This post was originally published here by GQ magazine.

Those who invent new things are often great admirers of history, while also having a healthy disrespect for what has already been achieved. They use the past not as a boundary but as the very frontier upon which to innovate.

Here we peruse just one chapter of Unwritten and pull out seven inspiring quotes, all of which will have you getting off your arse and changing the world quicker than you can say “Uber”.

1. The true nature of innovation
“The innovator’s dilemma is that when you are truly innovating, by definition there will be little evidence to support your thinking. If you could point to tried and tested models to validate your conclusions, what you are envisioning is not innovative; it is simply an improvement of ‘what already is’.

Thinking in terms of improving ‘what already is’ is what psychology calls ‘analogical reasoning’. More simply put, reasoning by analogy is to think in terms of ‘this is likely to work because it is similar to that’ or ‘what we are planning to do in the future is likely to work because it is similar to what has been done in the past’. Reasoning by analogy is the enemy of innovation. It encourages us to take the ‘safe’ option, because what we’re proposing has worked before, rather than wrestle with the uncertainty of doing something new.”

2. Wisdom and experience
“Great innovation is often the result of good judgement and a calm wisdom that has been steadily acquired over many years. This judgement comes from hard-fought experience, and that experience is the outcome of learning from the many ‘bad judgements’ made on our journey to create something new. Mastering innovation is the pursuit of a lifetime – so best to start now.”

3. The battle against wisdom
“Those who strive to create new things are quickly confronted by the stark reality that we live in a world that finds comfort in doing what is tried and tested. When your plans are not supported by data and the reassurance that evidence provides, you can find yourself being ridiculed, criticised or even completely ignored, by those who simply do not believe what you are setting out to do is plausible.

They all too easily close the door on your way of thinking because it’s new, it’s unfamiliar and it challenges the rules, in which they are invested. The battle against conventional wisdom therefore becomes the innovator’s greatest encounter.”

4. Einstein’s failure
“Einstein’s professors would often mistake his boredom for laziness. As a result, when he graduated from college, he was unable to get any letters of recommendation from his teachers, who believed he would never amount to anything. In the years that followed, he applied for countless teaching jobs and academic roles in high schools and colleges across Switzerland. Due to the lack of references, he was turned away from every major job he applied for, forcing him to take part-time jobs as a means of simply earning a living.”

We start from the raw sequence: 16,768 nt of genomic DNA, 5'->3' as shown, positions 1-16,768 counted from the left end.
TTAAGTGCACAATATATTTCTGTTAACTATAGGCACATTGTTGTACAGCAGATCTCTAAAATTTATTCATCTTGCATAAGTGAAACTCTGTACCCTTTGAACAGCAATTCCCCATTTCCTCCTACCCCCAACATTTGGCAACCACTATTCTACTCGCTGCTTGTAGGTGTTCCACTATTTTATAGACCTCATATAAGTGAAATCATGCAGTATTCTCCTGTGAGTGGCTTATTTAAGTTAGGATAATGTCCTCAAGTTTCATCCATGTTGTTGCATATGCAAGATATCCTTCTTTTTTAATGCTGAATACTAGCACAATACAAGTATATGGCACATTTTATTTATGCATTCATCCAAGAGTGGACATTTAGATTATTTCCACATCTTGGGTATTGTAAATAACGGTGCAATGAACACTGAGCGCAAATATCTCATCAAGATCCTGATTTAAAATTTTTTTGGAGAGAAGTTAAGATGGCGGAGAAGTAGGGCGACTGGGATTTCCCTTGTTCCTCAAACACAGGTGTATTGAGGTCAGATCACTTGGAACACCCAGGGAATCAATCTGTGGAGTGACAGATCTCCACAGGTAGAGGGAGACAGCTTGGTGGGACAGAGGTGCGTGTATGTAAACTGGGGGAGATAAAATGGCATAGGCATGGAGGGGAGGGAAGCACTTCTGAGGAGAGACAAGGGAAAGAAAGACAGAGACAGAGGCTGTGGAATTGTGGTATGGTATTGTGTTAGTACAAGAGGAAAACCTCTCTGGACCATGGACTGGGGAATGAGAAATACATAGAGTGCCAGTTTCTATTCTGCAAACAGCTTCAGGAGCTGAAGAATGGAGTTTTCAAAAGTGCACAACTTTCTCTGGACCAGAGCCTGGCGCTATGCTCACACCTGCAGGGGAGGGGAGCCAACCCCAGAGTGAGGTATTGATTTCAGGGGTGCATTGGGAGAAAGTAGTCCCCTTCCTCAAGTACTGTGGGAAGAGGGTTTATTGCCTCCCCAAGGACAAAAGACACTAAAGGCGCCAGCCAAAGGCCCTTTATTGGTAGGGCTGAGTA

5. Einstein’s success
In 1905, while still working six days a week as an unknown patent clerk in Bern, Einstein would write four papers that ultimately changed the way humanity thought about space, time and the universe. The subjects of those four papers were the photoelectric effect, Brownian motion, the special theory of relativity and his famous equation E = mc2.

In writing these papers, Einstein confronted two centuries of scientific enquiry head-on – including the work of his greatest idol, Sir Isaac Newton – and challenged the very foundations of contemporary physics.

Had any scientist made just one of these discoveries in their entire career, they would be considered legendary. Einstein made four, in what would become known as the Annus Mirabilis, the Miracle Year. At the time, he was just 26 years of age and unable to get a job in academia. He possessed both courage and tenacity to think independently of existing consensus.”

6. No straight route to success
“True innovation in a particular field of endeavour often comes from people outside the traditional guard, as evidenced by the Impressionists and Einstein. It was the misfit who would not conform to convention who ultimately introduced a new way of thinking. This can also be seen in the world of business – mature enterprises by their very nature are often large, comfortable, risk averse and resistant to change.

This creates an environment where new ideas do not live long enough to see the light of day. The pioneer or the entrepreneurial upstart, however, has innovation built into their very DNA, creating the perfect conditions for disruptive ideas to grow. This is why disruption often occurs at a grassroots level, outside of the very institutions it threatens.”

7. Build a better future
“Inventing a better tomorrow begins with acknowledging, like so many pioneers before us, that the future does not need to resemble the past. History holds many examples of individuals who said ‘The future is going to look different to how we thought’, and often they were right. We need to resist the temptation to be confined by the past, but rather use it as a foundation upon which to stand, in order to get a glimpse into the future.”